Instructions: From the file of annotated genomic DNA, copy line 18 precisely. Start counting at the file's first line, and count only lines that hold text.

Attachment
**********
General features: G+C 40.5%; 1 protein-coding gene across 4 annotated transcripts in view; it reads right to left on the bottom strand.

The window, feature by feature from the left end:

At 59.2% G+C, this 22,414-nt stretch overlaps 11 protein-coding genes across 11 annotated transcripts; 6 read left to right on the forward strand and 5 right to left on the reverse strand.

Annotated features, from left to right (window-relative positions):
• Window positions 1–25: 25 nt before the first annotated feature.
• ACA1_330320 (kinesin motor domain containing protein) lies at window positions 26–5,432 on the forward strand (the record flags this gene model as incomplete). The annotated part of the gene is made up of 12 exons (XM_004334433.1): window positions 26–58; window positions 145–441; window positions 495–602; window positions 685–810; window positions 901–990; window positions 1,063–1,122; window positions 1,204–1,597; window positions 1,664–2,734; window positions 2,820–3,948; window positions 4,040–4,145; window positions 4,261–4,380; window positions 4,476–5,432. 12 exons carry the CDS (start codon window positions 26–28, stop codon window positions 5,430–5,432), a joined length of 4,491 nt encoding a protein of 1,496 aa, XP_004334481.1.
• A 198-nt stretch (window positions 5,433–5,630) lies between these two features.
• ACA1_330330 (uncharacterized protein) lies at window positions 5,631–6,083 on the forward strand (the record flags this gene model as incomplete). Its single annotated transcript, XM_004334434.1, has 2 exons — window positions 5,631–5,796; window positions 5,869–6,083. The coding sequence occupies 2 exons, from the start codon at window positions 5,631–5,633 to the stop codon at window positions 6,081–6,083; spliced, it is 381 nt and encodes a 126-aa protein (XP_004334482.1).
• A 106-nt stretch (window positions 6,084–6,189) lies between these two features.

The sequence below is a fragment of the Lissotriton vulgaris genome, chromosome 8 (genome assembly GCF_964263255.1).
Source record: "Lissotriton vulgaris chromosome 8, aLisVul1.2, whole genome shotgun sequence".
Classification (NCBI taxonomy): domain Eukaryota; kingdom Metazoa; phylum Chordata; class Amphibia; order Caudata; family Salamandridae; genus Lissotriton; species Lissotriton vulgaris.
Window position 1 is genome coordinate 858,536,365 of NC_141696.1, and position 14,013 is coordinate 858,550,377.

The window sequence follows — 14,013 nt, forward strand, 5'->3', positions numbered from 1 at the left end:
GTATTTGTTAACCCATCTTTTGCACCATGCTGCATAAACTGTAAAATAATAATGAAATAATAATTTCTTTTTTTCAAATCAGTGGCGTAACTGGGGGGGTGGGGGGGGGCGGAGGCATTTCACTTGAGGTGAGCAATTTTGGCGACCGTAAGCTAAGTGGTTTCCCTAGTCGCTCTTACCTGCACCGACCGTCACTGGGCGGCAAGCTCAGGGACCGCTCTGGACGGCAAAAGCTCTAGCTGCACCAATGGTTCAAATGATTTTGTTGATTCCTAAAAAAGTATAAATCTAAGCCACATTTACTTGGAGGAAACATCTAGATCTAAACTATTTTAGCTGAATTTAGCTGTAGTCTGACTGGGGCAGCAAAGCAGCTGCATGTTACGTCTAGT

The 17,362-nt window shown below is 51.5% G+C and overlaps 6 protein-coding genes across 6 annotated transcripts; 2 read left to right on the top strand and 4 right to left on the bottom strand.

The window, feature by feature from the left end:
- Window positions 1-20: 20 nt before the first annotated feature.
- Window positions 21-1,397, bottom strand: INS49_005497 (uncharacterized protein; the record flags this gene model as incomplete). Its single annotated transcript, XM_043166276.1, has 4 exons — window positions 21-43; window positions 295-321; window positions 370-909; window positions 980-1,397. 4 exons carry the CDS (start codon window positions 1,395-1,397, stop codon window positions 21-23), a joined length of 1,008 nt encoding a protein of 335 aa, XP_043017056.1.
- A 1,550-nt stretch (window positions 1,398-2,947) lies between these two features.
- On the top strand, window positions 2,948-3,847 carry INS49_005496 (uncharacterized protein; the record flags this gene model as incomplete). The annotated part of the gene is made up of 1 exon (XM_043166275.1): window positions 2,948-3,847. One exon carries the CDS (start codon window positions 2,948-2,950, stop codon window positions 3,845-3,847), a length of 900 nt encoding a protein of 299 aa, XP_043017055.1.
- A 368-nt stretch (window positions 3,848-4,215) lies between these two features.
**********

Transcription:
- Window positions 1-20: 20 nt before the first annotated feature.